We are using intelligent machines for everything from self-driving cars to online searches. But how about leveraging artificial intelligence, or AI, to save lives? "A momentous change in health care is under way," says Suchi Saria, an associate professor in computational biology at Johns Hopkins, with startups harnessing the recent explosion of electronic health data to help doctors make critical decisions and extend care to patients between appointments. Here are five ways that machine learning is poised to bring new rigor to medicine.
Developing pharmaceuticals can take decades. Silicon Valley’s Atomwise speeds things up with supercomputers that root out therapies from a database of molecular structures. Meanwhile, Berg Health also mines data for clues about why some people survive diseases—insights that can inform new therapies.
Silicon Valley–based Enlitic is ingesting thousands of medical images, from x-rays to CT scans, to help radiologists spot things like tiny fractures and small tumors. Cardiogram, an Apple Watch app, uses an algorithm to detect when changes in a user’s heart rate may signal a serious health disorder.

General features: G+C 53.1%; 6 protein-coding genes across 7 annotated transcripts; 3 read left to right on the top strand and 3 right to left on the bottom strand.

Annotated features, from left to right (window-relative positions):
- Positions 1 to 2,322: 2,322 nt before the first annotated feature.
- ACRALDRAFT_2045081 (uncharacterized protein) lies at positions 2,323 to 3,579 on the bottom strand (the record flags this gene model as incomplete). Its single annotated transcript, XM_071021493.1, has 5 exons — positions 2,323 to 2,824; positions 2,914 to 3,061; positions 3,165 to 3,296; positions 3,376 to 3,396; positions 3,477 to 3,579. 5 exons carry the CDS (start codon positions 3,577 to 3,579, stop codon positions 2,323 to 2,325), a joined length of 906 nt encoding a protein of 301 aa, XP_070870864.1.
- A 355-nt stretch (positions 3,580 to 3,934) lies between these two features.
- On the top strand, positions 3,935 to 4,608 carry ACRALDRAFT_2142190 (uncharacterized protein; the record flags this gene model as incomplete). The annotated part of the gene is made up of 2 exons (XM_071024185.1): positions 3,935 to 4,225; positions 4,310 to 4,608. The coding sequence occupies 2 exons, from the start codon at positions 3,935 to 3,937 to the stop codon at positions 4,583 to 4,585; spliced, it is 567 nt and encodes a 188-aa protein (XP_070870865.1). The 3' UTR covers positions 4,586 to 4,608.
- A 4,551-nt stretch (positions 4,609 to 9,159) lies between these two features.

The National Institutes of Health–funded AiCure app uses a smartphone’s webcam and AI to autonomously confirm that patients are adhering to their prescriptions: critical for people with serious ailments and participants in clinical trials.
San Francisco–based startup Sense.ly has a slew of customers, from the National Health Service to UC San Francisco, for its virtual nurse, Molly. The interface uses machine learning to support patients with chronic conditions between doctor’s visits.
Part of a larger effort to offer individuals targeted diagnoses and treatments, Toronto startup Deep Genomics identifies patterns in huge data sets of genetic information, looking for mutations and linkages to disease.
A version of this article appeared in the July/August issue of Fast Company magazine.